I recently had lunch with a non-lawyer colleague whom I have long respected, and he asked me a very interesting question. He wanted to know if, during my 43-year legal career as a transactional lawyer, I had ever found it difficult to do the “right thing.” I understood the reason for his question.
During the Great Recession of 2008, I often asked myself what all of the attorneys had been doing when their clients were bringing so many toxic transactions to the public markets, causing so much damage to our economy, and resulting in their clients paying billions of dollars in fines and settlements to various regulatory agencies.
I had no trouble answering his question — I told him that I had never found it difficult to do what I thought was the “right thing.” I then told him some true stories about some of my experiences. He encouraged me to write them down so that I could share them with others, so here they are. Note that the names have been changed to protect both the guilty and the innocent.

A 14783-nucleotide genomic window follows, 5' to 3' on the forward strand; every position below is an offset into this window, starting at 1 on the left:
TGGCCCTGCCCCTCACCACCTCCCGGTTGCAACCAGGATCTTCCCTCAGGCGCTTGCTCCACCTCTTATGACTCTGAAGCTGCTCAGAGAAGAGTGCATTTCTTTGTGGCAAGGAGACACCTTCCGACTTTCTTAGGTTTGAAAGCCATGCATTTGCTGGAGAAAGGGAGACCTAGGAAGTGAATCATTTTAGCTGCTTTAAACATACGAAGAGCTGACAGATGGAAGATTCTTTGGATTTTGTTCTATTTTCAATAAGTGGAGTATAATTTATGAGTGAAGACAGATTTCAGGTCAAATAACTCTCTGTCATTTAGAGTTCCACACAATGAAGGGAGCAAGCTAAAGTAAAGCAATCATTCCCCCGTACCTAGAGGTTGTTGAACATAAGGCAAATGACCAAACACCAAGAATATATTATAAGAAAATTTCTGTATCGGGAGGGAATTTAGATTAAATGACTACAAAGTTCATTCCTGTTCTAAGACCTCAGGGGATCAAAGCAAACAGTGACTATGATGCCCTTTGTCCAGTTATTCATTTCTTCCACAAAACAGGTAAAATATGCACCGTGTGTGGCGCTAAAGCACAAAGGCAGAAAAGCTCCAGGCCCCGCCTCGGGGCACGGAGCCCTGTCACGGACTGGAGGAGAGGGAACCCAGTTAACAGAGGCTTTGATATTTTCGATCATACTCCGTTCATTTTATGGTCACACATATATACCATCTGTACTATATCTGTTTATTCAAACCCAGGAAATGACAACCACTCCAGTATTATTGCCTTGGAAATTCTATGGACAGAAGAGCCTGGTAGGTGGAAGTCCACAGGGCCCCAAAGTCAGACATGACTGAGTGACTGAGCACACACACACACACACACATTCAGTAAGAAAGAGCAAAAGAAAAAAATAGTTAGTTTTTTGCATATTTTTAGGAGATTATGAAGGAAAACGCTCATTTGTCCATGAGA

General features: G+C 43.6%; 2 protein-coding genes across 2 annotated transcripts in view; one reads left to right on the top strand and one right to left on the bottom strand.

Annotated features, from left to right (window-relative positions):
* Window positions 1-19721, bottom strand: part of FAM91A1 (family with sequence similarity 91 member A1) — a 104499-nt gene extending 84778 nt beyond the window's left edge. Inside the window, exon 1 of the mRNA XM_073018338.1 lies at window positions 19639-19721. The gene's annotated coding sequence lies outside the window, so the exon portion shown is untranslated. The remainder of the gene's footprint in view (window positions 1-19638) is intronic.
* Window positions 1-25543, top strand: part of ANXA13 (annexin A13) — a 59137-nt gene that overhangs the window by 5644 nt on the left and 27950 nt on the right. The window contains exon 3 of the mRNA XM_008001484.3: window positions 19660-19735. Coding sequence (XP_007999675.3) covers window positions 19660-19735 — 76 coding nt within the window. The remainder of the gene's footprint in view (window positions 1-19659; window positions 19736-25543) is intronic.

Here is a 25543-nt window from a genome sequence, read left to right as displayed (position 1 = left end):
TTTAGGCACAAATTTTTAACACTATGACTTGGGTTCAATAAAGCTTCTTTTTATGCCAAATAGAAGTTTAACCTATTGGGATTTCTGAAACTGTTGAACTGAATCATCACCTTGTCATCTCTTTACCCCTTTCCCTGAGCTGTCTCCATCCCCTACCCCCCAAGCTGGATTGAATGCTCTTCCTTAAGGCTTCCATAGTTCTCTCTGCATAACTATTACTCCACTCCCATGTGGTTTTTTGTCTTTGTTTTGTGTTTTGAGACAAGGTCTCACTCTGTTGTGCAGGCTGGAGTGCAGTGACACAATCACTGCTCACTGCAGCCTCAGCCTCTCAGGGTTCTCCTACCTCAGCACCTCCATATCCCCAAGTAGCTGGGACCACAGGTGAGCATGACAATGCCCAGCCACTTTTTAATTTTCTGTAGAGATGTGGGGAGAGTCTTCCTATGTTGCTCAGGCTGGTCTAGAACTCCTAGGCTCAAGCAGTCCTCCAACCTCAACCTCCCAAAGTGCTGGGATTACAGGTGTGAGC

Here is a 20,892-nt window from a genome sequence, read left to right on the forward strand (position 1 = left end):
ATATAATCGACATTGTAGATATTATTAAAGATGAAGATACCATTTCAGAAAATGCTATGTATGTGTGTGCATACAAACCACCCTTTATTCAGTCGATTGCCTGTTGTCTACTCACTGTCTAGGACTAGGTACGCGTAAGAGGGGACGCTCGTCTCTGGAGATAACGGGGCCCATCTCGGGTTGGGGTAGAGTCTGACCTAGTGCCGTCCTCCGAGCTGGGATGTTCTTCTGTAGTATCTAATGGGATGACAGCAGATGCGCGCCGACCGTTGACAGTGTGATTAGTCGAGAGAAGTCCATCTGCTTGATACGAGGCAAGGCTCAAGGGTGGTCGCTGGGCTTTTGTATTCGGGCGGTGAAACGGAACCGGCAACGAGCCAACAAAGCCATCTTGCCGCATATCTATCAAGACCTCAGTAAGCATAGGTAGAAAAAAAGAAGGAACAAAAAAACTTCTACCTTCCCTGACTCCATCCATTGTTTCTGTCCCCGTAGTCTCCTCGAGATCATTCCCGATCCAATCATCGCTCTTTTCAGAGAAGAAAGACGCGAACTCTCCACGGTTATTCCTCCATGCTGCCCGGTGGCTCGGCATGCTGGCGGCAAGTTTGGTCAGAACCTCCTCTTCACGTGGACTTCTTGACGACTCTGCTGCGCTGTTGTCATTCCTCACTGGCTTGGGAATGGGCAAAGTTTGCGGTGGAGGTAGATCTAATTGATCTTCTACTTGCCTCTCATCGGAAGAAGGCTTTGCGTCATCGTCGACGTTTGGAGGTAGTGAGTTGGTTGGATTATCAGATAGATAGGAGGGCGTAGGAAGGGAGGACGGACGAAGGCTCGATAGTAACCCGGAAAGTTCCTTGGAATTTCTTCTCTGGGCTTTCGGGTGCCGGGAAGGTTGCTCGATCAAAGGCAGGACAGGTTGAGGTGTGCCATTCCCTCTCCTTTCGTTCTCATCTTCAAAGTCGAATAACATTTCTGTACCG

I grew up in Yonkers, New York. My father ran a men’s clothing retailer. He was a charming man, and he taught me a lot, including the value of hard work. However, I also learned at a young age that he really hated insurance companies. He believed, not without some justification, that they were happy to collect the insurance premiums that he paid them, but that they were never happy to pay his claims. This led him, on more than one occasion, to greatly exaggerate his actual damages because he believed that this made it more likely that he would achieve a larger settlement.